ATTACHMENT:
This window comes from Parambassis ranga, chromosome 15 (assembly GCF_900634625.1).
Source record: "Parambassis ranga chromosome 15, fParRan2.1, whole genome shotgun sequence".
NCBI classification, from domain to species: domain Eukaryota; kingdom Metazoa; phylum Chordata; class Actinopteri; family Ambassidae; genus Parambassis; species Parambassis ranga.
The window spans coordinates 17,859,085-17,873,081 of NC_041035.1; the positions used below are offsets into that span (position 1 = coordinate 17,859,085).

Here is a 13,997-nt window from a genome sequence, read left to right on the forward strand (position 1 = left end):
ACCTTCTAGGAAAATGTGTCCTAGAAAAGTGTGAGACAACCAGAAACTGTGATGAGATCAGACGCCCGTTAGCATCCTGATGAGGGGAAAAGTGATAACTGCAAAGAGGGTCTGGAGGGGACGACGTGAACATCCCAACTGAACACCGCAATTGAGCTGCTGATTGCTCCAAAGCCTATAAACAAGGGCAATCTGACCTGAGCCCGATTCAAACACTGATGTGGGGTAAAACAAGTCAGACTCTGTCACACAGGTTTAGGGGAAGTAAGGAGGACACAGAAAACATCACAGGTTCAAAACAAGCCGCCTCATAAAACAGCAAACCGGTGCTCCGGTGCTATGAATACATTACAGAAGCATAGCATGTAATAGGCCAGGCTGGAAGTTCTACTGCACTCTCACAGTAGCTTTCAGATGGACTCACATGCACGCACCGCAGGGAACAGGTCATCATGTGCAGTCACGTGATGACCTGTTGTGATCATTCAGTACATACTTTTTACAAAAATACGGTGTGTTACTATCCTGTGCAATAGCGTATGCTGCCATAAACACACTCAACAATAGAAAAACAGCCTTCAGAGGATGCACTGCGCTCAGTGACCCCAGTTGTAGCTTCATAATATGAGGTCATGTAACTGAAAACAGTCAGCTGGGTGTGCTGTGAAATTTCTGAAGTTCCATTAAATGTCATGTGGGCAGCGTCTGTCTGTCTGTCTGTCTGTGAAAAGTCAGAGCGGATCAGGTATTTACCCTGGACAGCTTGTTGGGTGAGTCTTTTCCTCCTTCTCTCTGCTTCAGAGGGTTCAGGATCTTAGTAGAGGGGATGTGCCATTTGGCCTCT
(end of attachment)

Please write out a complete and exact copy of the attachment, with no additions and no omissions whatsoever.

This window comes from Parambassis ranga, chromosome 15 (assembly GCF_900634625.1).
Source record: "Parambassis ranga chromosome 15, fParRan2.1, whole genome shotgun sequence".
NCBI classification, from domain to species: domain Eukaryota; kingdom Metazoa; phylum Chordata; class Actinopteri; family Ambassidae; genus Parambassis; species Parambassis ranga.
The window spans coordinates 17,859,085-17,873,081 of NC_041035.1; the positions used below are offsets into that span (position 1 = coordinate 17,859,085).

Here is a 13,997-nt window from a genome sequence, read left to right on the forward strand (position 1 = left end):
ACCTTCTAGGAAAATGTGTCCTAGAAAAGTGTGAGACAACCAGAAACTGTGATGAGATCAGACGCCCGTTAGCATCCTGATGAGGGGAAAAGTGATAACTGCAAAGAGGGTCTGGAGGGGACGACGTGAACATCCCAACTGAACACCGCAATTGAGCTGCTGATTGCTCCAAAGCCTATAAACAAGGGCAATCTGACCTGAGCCCGATTCAAACACTGATGTGGGGTAAAACAAGTCAGACTCTGTCACACAGGTTTAGGGGAAGTAAGGAGGACACAGAAAACATCACAGGTTCAAAACAAGCCGCCTCATAAAACAGCAAACCGGTGCTCCGGTGCTATGAATACATTACAGAAGCATAGCATGTAATAGGCCAGGCTGGAAGTTCTACTGCACTCTCACAGTAGCTTTCAGATGGACTCACATGCACGCACCGCAGGGAACAGGTCATCATGTGCAGTCACGTGATGACCTGTTGTGATCATTCAGTACATACTTTTTACAAAAATACGGTGTGTTACTATCCTGTGCAATAGCGTATGCTGCCATAAACACACTCAACAATAGAAAAACAGCCTTCAGAGGATGCACTGCGCTCAGTGACCCCAGTTGTAGCTTCATAATATGAGGTCATGTAACTGAAAACAGTCAGCTGGGTGTGCTGTGAAATTTCTGAAGTTCCATTAAATGTCATGTGGGCAGCGTCTGTCTGTCTGTCTGTCTGTGAAAAGTCAGAGCGGATCAGGTATTTACCCTGGACAGCTTGTTGGGTGAGTCTTTTCCTCCTTCTCTCTGCTTCAGAGGGTTCAGGATCTTAGTAGAGGGGATGTGCCATTTGGCCTCT